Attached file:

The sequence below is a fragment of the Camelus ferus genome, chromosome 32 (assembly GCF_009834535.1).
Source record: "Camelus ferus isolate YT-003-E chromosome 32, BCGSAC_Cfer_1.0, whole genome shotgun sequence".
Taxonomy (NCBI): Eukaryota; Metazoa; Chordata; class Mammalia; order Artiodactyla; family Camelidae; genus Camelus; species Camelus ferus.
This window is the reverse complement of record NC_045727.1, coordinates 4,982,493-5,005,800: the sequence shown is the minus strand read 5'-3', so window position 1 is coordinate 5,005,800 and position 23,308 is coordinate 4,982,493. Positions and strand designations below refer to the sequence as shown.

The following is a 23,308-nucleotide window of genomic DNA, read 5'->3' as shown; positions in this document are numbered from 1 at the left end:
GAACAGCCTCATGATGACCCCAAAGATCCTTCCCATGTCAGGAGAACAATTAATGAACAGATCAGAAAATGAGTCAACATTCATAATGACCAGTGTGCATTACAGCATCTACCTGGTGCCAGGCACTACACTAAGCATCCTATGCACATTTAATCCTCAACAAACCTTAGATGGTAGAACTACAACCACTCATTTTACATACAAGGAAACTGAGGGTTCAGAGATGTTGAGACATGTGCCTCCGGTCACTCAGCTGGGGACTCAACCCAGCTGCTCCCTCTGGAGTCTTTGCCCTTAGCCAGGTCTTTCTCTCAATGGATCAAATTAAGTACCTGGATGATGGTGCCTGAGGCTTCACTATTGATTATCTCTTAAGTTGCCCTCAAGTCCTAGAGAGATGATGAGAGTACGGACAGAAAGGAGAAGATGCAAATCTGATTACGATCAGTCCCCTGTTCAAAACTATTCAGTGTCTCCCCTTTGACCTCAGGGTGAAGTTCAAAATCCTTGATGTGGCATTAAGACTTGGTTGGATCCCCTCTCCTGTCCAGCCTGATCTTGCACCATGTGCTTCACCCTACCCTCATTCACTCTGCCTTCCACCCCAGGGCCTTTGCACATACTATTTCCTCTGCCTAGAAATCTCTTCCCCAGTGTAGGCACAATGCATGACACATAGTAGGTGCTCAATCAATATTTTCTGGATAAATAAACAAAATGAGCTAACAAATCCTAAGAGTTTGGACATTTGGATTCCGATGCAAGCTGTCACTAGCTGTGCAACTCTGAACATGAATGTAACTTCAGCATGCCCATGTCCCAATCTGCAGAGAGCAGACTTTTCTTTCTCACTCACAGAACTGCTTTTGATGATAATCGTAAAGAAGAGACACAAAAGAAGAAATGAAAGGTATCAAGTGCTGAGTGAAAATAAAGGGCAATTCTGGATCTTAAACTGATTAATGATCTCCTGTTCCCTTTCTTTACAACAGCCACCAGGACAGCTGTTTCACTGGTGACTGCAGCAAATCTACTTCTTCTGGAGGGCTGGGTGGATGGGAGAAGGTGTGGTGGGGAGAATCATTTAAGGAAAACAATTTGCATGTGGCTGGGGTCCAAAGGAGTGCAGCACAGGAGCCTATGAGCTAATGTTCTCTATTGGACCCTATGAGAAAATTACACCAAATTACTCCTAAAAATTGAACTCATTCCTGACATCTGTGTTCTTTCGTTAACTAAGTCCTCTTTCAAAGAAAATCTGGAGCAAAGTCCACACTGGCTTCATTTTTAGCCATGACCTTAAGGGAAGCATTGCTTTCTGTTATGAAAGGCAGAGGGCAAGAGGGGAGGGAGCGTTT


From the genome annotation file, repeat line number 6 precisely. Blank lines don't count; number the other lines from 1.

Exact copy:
GAACAGCCTCATGATGACCCCAAAGATCCTTCCCATGTCAGGAGAACAATTAATGAACAGATCAGAAAATGAGTCAACATTCATAATGACCAGTGTGCATTACAGCATCTACCTGGTGCCAGGCACTACACTAAGCATCCTATGCACATTTAATCCTCAACAAACCTTAGATGGTAGAACTACAACCACTCATTTTACATACAAGGAAACTGAGGGTTCAGAGATGTTGAGACATGTGCCTCCGGTCACTCAGCTGGGGACTCAACCCAGCTGCTCCCTCTGGAGTCTTTGCCCTTAGCCAGGTCTTTCTCTCAATGGATCAAATTAAGTACCTGGATGATGGTGCCTGAGGCTTCACTATTGATTATCTCTTAAGTTGCCCTCAAGTCCTAGAGAGATGATGAGAGTACGGACAGAAAGGAGAAGATGCAAATCTGATTACGATCAGTCCCCTGTTCAAAACTATTCAGTGTCTCCCCTTTGACCTCAGGGTGAAGTTCAAAATCCTTGATGTGGCATTAAGACTTGGTTGGATCCCCTCTCCTGTCCAGCCTGATCTTGCACCATGTGCTTCACCCTACCCTCATTCACTCTGCCTTCCACCCCAGGGCCTTTGCACATACTATTTCCTCTGCCTAGAAATCTCTTCCCCAGTGTAGGCACAATGCATGACACATAGTAGGTGCTCAATCAATATTTTCTGGATAAATAAACAAAATGAGCTAACAAATCCTAAGAGTTTGGACATTTGGATTCCGATGCAAGCTGTCACTAGCTGTGCAACTCTGAACATGAATGTAACTTCAGCATGCCCATGTCCCAATCTGCAGAGAGCAGACTTTTCTTTCTCACTCACAGAACTGCTTTTGATGATAATCGTAAAGAAGAGACACAAAAGAAGAAATGAAAGGTATCAAGTGCTGAGTGAAAATAAAGGGCAATTCTGGATCTTAAACTGATTAATGATCTCCTGTTCCCTTTCTTTACAACAGCCACCAGGACAGCTGTTTCACTGGTGACTGCAGCAAATCTACTTCTTCTGGAGGGCTGGGTGGATGGGAGAAGGTGTGGTGGGGAGAATCATTTAAGGAAAACAATTTGCATGTGGCTGGGGTCCAAAGGAGTGCAGCACAGGAGCCTATGAGCTAATGTTCTCTATTGGACCCTATGAGAAAATTACACCAAATTACTCCTAAAAATTGAACTCATTCCTGACATCTGTGTTCTTTCGTTAACTAAGTCCTCTTTCAAAGAAAATCTGGAGCAAAGTCCACACTGGCTTCATTTTTAGCCATGACCTTAAGGGAAGCATTGCTTTCTGTTATGAAAGGCAGAGGGCAAGAGGGGAGGGAGCGTTT